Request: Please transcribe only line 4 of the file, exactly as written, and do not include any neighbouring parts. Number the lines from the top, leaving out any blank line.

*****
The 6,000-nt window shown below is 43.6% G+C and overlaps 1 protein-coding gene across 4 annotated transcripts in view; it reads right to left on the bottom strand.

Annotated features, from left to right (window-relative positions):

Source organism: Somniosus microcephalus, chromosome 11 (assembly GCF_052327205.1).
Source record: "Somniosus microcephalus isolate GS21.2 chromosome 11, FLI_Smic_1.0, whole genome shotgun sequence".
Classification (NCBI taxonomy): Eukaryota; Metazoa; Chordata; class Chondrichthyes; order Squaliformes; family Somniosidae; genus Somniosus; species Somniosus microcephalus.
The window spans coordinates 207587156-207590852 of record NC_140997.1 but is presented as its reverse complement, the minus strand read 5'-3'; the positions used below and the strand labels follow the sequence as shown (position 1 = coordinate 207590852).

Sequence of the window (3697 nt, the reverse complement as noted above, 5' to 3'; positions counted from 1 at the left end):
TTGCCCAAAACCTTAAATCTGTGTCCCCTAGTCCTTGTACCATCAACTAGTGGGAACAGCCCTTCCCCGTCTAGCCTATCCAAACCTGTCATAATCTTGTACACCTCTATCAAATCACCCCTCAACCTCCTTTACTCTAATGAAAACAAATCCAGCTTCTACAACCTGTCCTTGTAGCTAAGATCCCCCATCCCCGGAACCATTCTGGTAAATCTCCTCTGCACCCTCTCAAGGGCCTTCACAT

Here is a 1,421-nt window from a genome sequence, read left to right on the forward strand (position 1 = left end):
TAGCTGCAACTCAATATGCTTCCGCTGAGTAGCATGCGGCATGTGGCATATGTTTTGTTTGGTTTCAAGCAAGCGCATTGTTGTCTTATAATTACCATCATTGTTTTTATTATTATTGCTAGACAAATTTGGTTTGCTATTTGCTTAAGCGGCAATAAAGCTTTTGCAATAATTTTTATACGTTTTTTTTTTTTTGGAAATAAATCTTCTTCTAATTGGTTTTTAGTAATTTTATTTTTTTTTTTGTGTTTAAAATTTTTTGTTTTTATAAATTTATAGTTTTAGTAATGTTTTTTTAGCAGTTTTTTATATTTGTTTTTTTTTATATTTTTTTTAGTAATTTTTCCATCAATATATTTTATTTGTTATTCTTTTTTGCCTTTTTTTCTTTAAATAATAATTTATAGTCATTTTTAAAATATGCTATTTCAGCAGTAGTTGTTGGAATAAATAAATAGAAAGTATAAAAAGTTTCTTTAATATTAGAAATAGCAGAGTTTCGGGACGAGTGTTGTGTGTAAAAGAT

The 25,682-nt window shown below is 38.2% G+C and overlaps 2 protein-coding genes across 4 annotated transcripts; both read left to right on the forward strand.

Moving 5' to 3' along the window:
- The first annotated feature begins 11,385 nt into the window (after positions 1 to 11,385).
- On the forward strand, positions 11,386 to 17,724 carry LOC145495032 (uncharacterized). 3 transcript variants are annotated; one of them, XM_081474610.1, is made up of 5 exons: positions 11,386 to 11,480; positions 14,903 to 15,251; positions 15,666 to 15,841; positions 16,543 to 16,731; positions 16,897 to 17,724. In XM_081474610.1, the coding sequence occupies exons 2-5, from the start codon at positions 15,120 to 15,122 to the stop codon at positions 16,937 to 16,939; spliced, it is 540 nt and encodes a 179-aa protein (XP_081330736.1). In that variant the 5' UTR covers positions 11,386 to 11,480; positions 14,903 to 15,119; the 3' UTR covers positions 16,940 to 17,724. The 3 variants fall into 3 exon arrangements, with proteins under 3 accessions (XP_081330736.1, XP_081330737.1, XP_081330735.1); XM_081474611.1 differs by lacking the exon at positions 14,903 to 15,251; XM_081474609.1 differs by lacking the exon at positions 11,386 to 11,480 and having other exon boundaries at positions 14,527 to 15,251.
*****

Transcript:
Source record: "Somniosus microcephalus isolate GS21.2 chromosome 11, FLI_Smic_1.0, whole genome shotgun sequence".